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The basics of immunohistochemistry
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The basics of immunohistochemistry

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  1. The basics of immunohistochemistry

  2. principle • Antigen-antibody interactions Antibodies produced Antibodies binds antigen Antigen

  3. HOW IT IS EMPLOYED? • Antigen = Protein of our interest • Antibody= we generate

  4. Techniques based on this principle • ELISA • FACS • WESTERN BLOTTING • IMMUNOHISTOCHEMISTY

  5. Immunohistochemistry – what’s good about it? • Antibodies bind to antigen in specific manner • Can be used to locate particular cells and proteins • Can be used to identify cellular events – e.g.apoptosis

  6. Introduction • Immunohistochemistry is the localization of antigens (proteins) in tissue sections • by the use of labeled antibodies as specific reagents • through antigen-antibody interactions • visualized by a marker such as fluorescent dye, enzyme. • IHC takes its name from the roots • "immuno," in reference to antibodies used in the procedure, • and "histo," meaning tissue (compare toimmunocytochemistry).

  7. TYPES OF VISUALISATION • Visualising an antibody-antigen interaction can be accomplished in a number of ways. • Chromogenic • an antibody is conjugated to an enzyme, such as peroxidase, that can catalyse a colour-producing reaction  • fluorescent • Alternatively, the antibody can also be tagged to a fluorophore, such as fluorescein or rhodamine

  8. What cellular antigens can we target? • Cytoplasmic • Nuclear • Cell membrane

  9. aPPLICATIONS • disease diagnosis • drug development • and biological research

  10. Types of IHC • Direct • Indirect

  11. Direct method- primary antibody only • one step staining method • involves a labeled antibody reacting directly with the antigen in tissue sections. • This technique utilizes only one antibody and the procedure is short and quick. • However, it is insensitive due to little signal amplification and rarely used since the introduction of indirect method. Goat anti-actin labeled with 594

  12. Indirect method – primary and secondary antibodies • involves an unlabeled primary antibody (first layer) which react with tissue antigen, • and a labeled secondary antibody (second layer) react with primary antibody  • This method is more sensitive due to signal amplification  • economic Donkey anti-goat labeled with 488 Goat anti-actin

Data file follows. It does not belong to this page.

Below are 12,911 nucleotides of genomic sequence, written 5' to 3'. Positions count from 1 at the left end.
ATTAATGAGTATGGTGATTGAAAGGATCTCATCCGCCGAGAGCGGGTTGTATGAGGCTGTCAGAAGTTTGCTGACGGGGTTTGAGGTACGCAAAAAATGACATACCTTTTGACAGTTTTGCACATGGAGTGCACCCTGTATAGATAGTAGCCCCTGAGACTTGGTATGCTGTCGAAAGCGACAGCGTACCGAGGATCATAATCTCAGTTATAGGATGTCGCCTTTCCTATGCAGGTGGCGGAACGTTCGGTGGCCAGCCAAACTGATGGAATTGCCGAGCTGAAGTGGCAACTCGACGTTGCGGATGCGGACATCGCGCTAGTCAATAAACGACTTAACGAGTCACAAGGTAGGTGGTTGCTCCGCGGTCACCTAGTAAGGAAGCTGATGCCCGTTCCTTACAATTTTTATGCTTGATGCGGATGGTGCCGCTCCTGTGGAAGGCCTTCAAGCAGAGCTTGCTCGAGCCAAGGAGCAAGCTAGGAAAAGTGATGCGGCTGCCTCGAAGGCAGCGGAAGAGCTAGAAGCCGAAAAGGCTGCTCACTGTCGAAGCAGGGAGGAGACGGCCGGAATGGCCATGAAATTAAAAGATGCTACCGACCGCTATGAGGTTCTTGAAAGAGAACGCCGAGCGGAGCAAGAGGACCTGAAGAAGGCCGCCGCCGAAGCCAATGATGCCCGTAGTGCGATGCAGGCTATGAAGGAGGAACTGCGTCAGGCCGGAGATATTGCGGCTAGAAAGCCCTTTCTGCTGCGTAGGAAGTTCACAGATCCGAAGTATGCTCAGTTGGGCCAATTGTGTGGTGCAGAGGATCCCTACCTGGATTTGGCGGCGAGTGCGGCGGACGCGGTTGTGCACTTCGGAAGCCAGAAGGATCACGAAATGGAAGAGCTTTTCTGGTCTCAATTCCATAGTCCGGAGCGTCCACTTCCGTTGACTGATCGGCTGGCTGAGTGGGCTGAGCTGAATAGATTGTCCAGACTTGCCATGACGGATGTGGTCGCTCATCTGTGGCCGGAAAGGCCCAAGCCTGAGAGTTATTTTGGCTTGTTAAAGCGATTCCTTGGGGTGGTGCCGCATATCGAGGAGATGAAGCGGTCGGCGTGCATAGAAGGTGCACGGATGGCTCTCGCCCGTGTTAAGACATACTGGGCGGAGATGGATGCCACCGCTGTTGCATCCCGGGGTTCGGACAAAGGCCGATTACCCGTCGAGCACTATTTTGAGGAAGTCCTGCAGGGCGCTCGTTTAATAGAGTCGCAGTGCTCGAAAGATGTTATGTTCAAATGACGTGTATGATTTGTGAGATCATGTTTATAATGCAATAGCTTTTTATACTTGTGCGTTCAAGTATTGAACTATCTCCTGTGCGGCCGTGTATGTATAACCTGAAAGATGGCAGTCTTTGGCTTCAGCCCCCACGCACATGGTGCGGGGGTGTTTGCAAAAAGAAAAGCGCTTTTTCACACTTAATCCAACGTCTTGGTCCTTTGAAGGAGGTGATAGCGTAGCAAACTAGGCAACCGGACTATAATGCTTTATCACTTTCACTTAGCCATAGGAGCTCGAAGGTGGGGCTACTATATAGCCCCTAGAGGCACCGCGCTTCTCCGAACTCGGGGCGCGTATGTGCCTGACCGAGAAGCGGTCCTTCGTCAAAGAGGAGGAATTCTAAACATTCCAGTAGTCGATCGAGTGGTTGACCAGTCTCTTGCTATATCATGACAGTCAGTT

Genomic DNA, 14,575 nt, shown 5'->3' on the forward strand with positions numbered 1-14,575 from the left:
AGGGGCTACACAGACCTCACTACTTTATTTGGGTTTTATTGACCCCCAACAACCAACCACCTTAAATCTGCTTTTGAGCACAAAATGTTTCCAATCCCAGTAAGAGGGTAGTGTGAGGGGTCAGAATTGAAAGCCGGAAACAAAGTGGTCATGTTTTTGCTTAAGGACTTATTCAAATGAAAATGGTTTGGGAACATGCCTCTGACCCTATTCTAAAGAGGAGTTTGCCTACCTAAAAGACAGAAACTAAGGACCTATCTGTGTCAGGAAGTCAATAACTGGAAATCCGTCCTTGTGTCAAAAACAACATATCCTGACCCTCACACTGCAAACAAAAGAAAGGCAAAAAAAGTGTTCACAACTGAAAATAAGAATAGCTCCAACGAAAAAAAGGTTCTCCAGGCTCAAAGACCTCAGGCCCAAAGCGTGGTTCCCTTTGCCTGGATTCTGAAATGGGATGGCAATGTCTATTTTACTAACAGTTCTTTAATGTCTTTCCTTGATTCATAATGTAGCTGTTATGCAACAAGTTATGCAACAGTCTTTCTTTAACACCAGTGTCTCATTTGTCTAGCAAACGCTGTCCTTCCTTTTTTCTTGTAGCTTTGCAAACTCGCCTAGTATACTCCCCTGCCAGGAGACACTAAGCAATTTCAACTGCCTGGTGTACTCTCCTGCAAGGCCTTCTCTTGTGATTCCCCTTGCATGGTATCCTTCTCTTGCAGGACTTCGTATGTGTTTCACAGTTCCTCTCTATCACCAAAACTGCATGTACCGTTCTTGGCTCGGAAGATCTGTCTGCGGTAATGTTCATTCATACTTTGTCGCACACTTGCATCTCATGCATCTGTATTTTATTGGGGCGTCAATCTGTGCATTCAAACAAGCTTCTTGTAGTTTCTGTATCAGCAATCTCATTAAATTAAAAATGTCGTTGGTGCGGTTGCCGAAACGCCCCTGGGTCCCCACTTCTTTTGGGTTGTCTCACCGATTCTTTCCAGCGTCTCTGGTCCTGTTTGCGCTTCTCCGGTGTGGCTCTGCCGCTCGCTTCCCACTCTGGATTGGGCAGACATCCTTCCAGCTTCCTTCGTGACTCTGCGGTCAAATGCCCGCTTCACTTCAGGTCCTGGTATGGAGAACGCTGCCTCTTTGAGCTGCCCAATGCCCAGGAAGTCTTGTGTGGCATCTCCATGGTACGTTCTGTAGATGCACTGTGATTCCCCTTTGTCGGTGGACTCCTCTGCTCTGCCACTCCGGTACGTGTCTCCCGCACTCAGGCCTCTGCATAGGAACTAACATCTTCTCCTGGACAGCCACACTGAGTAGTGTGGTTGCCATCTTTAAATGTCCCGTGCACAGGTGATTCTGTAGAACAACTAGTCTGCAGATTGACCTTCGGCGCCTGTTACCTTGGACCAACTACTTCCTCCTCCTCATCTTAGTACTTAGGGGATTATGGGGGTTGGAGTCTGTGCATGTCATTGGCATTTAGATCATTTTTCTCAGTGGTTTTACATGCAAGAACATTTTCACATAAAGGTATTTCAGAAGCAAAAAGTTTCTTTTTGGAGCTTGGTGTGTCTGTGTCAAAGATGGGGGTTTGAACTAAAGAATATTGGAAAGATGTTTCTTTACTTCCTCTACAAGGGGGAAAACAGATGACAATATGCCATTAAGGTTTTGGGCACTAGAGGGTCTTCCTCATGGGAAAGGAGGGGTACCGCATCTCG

13. IHC protocol

  14. Sample preparation (FFPE) formalin fixed paraffin embedded • Tissue fixation • To ensure the preservation of tissue architecture and cell morphology, prompt and adequate fixation is essential • the most common fixative is formaldehyde (FF) • Embedding • in paraffin • to maintain the natural shape and • architecture of the sample during long-term storage and sectioning for IHC (PE) • Sectioning • Into slices as thin as 4-5 μm • with a microtome • Mounting • onto glass slides that are coated with an adhesive •  3-aminopropyltriethoxysilane (APTS) or poly-L-lysine • gelatin, egg albumin or Elmer's glue. 

  15. Antigen retrieval • What? • Retrieve your antigen for detection by IHC • Why? • Formaldehyde fixation generates methylene bridges • that crosslink proteins in tissue samples; • these bridges can mask antigen presentation and prevent antibody binding. • How? • to unmask the antibody epitopes, • either by heat (heat-induced epitope retrieval; HIER) • or enzymatic degradation (proteolytic-induced epitope retrieval; PIER).

  16. Blocking Endogenous target activtiy • What? • Quenching or masking endogenous forms of enzymatic proteins (biotin, peroxidases or phosphatases) • Why? • When using Enzymatic detection • To prevent false positive and high background detection. • How? • Hydrogen peroxide – peroxidases • levamisole - Alkaline phosphatase • Avidin - biotin

  17. Blocking non-specific sites • What? • Masking sites that are similar to target sites • Why? • antibodies may partially or weakly bind to sites on nonspecific proteins that are similar to target • nonspecific binding causes high background staining that can mask the detection of the target antigen.  • How? • Commonly blocking buffers are used • normal serum, non-fat dry milk, BSA or gelatin

  18. Non-specific staining Before block After block

  19. controls • Postive control • to test a protocol or procedure and make sure it works. • It will be ideal to use the tissue that has the expression of your antigen • If the positive control tissue showed negative staining, the protocol or procedure needs to be checked until a good positive staining is obtained. • Negative control • To test for the specificity of an antibody involved • Exclude the primary antibody – no color should be obtained